I’ll admit right here if I weren’t writing full-time, my weight loss would not have been as dramatic. I’m exercising more than I could have when I had a full-time job, but that doesn’t mean it would have been impossible. So don’t let that stop you. Find the tool that works for you and use it.

The one that worked for me, surprisingly, was my iPhone. See, I found this free application called Lose It! It helps me track my calories and my exercise. It’s exactly what I needed. I even look forward now each day to filling in what I’ve been eating and how much exercise I’ve done.

The results have been wonderful. I have more energy. My back doesn’t bother me. I sleep better. One slight problem (a problem I’m happy to have) is that I’ve had to buy some new clothes, because my old clothes fit me like a tent.

Anyway, I thought I’d share in case any of you out there could take motivation from this just like I took from Jeff. By the way, thanks, Jeff! I owe you big time.

So, ‘rati, any tips? Methods that work for you? Ideas?

It’s time to be BETRAYED

To quote Louise from a couple of months ago, “I only get to do this once a year, so you have to bare with me.”

It’s publication time for my third novel, SHADOW OF BETRAYAL, and I couldn’t be more excited. SHADOW hits stores next Tuesday…just in time for Thrillerfest next week, which I will be attending! And for those of you in the U.K., you get it even earlier, albeit under a different title…THE UNWANTED should be available in U.K. store as of today! That’s right TODAY!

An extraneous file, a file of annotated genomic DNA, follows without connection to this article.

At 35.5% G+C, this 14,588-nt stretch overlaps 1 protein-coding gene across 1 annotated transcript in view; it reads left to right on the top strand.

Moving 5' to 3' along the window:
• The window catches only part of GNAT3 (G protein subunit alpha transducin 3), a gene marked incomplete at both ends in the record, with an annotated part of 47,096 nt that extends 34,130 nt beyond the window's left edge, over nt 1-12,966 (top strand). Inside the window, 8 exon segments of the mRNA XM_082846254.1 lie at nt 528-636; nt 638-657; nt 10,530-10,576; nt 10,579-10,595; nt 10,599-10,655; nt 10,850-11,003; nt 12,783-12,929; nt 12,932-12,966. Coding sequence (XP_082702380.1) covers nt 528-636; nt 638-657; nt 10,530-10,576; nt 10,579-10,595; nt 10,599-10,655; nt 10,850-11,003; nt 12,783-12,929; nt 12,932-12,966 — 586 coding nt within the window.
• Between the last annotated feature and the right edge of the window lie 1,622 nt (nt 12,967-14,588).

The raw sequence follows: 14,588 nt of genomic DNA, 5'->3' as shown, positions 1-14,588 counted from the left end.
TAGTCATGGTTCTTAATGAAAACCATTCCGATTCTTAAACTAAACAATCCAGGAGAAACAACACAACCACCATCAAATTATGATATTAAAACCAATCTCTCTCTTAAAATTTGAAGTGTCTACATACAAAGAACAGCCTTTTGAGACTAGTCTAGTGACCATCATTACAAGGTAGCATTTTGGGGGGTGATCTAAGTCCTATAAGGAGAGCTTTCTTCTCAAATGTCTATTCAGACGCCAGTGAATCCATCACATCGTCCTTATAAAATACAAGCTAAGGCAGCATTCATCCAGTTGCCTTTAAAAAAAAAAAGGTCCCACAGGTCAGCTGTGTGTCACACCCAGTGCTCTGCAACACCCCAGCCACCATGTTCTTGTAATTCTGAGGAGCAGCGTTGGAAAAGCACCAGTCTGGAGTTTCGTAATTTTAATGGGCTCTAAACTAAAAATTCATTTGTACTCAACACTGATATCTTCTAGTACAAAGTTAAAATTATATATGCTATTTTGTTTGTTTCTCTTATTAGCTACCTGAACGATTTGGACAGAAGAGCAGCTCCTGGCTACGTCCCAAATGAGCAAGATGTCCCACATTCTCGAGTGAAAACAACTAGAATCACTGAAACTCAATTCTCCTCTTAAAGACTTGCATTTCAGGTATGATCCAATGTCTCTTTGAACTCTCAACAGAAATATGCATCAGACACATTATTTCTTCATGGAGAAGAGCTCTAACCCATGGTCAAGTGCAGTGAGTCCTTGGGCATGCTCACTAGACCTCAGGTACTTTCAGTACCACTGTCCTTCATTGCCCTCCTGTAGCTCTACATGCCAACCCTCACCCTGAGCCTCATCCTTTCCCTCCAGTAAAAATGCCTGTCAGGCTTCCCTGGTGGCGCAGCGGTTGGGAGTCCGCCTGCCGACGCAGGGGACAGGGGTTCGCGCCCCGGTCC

“The best word I can use to describe his writing is Addictive. Razor-sharp prose bits deep, cuts to a raw nerve, and leaves you…craving more. Just don’t say I didn’t warn you.” — James Rollins, New York Times Bestselling Author.


The meeting place was carefully chosen: an abandoned church in rural Ireland just after dark. For Jonathan Quinn—a freelance operative and professional “cleaner”—the job was only to observe. If his cleanup skills were needed, it would mean things had gone horribly wrong. But an assassin hidden in a tree assured just that. And suddenly Quinn had four dead bodies to dispose of and one astounding clue—to a mystery that is about to spin wildly out of control.

Three jobs, no questions. That was the deal Quinn had struck with his client at the Office. Unfortunately for him, Ireland was just the first. Now Quinn, along with his colleague and girlfriend—the lethal Orlando—has a new assignment touched off by the killings in Ireland. Their quarry is a U.N. aide worker named Marion Dupuis who has suddenly disappeared from her assignment in war-torn Africa. When Quinn finally catches a glimpse of her, she quickly flees, frantic and scared. And not alone.

For Quinn the assignment has now changed. Find Marion Dupuis, and the child she is protecting, and keep them from harm. If it were only that easy.

Soon Quinn and Orlando find themselves in a bunker in the California hills, where Quinn will unearth a horrifying plot that is about to reach stage critical for a gathering of world leaders—and an act of terror more cunning, and more insidious, than anyone can guess.

Fast, smart, sleek, and stunning, Shadow of Betrayal is vintage Brett Battles: a gritty, gripping masterpiece of suspense, a thriller that makes the pulse pound—and stirs the heart as well.

After I get back from Thrillerfest, I’ll be going on a mini-West Coast tour. If you’re near one of these locations, stop by and say hi. I’d love to meet you.

Saturday, July 18, 5:30 PM – BOOK LAUNCH PARTY
The Mystery Bookstore
1036-C Broxton Ave. Los Angeles, CA 90024

Tuesday, July 21, 7:00 PM
M is for Mystery
85 E 3rd Avenue, San Mateo, CA, 94401

Thursday, July 23, 7:00 PM
Powell’s Bookstore at Cedar Hills Crossing
3415 SW Cedar Hills Blvd, Beaverton, OR, 97005

Friday, July 24, 12:00 PM
Seattle Mystery Bookshop
117 Cherry Street Seattle WA, 98104

Thursday, July 30, 7:00 PM
Mysterious Galaxy